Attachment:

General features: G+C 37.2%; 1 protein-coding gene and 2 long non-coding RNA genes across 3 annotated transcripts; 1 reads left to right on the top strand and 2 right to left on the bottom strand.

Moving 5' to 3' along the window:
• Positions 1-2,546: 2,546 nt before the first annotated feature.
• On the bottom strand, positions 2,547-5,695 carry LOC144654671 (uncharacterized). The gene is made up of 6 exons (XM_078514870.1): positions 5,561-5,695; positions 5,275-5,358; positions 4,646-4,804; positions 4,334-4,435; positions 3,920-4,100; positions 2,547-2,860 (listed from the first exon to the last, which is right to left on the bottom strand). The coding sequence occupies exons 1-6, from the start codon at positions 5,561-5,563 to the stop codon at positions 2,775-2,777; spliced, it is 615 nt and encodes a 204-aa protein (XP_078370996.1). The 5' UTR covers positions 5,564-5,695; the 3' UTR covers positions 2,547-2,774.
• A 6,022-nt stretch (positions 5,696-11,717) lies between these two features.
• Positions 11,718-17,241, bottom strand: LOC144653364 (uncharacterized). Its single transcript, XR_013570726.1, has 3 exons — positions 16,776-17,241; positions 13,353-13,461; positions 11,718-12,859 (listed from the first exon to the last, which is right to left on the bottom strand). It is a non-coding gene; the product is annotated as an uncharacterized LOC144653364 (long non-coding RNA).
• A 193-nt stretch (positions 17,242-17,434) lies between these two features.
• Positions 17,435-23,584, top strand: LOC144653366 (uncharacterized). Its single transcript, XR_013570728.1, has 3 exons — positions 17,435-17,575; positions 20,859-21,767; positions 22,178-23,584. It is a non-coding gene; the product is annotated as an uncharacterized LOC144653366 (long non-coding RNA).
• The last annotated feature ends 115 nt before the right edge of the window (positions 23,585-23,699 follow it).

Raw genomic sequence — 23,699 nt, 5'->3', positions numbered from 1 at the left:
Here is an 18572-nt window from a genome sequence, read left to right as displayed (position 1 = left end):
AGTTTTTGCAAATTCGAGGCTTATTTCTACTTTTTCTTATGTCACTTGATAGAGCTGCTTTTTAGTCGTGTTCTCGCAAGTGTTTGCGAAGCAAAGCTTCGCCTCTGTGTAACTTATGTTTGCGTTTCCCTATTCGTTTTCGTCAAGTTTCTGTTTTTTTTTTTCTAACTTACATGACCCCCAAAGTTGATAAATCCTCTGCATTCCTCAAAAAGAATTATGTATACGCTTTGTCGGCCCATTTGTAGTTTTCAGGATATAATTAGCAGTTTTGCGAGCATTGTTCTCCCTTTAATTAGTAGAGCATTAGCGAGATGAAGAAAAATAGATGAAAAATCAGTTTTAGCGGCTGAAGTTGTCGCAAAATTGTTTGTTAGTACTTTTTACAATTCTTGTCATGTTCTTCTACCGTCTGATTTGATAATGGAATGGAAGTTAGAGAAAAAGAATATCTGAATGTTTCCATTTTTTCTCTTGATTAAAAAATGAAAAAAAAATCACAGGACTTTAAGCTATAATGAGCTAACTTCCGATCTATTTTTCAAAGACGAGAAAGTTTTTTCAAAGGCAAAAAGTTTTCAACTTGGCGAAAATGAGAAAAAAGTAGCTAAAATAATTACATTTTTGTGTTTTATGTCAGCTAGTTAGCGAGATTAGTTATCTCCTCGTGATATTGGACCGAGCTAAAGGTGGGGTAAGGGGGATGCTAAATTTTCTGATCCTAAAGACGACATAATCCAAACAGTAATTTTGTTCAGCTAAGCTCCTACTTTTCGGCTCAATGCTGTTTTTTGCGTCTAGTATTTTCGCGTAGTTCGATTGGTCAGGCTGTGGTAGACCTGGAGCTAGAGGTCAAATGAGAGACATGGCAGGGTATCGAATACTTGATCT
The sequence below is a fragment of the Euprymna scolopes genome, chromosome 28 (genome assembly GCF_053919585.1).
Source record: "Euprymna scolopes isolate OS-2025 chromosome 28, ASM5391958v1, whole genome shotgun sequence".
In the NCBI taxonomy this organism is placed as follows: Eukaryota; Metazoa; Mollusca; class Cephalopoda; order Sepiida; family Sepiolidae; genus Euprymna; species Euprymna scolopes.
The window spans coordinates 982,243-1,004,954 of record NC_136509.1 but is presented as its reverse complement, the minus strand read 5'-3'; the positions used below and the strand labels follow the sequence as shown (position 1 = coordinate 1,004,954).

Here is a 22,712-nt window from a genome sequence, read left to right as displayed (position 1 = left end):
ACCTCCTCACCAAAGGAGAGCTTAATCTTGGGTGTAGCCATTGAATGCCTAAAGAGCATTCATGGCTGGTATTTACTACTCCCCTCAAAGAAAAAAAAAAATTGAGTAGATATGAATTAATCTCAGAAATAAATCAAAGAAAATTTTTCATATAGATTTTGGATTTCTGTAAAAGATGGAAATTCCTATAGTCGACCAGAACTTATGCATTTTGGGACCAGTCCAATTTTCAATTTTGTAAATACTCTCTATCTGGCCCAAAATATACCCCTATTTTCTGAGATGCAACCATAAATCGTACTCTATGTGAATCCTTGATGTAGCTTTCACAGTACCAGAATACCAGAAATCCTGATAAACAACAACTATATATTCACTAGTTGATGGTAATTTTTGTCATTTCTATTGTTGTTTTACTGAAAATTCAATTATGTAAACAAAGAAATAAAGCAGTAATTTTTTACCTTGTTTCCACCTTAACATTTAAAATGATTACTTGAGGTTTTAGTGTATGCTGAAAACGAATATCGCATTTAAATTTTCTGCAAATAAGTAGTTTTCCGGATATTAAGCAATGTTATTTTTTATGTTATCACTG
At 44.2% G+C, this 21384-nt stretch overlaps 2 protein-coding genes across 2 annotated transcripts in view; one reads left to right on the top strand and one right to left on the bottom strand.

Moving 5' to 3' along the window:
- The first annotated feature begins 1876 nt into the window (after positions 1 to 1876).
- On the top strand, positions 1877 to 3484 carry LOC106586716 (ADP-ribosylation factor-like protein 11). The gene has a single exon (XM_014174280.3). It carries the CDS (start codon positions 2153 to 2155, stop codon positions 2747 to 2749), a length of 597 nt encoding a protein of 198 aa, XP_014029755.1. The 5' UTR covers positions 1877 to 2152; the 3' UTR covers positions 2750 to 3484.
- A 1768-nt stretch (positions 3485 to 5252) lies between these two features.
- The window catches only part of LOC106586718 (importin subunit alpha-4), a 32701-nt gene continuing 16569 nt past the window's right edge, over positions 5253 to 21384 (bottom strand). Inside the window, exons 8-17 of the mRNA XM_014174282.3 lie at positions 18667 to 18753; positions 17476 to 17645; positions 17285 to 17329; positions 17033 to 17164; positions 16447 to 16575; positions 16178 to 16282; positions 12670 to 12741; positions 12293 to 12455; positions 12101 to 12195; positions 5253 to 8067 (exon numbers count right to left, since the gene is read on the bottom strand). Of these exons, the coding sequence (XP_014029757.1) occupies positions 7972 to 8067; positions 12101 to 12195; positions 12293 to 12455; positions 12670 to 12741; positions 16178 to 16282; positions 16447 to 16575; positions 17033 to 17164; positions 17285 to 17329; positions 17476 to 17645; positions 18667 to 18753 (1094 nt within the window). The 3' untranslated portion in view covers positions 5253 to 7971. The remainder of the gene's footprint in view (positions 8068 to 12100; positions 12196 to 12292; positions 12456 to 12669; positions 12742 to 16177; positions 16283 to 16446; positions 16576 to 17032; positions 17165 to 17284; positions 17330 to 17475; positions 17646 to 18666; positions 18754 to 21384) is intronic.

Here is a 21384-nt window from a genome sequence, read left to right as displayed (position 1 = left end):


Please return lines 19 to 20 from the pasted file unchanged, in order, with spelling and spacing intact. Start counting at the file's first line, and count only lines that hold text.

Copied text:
At 44.2% G+C, this 21384-nt stretch overlaps 2 protein-coding genes across 2 annotated transcripts in view; one reads left to right on the top strand and one right to left on the bottom strand.

Moving 5' to 3' along the window: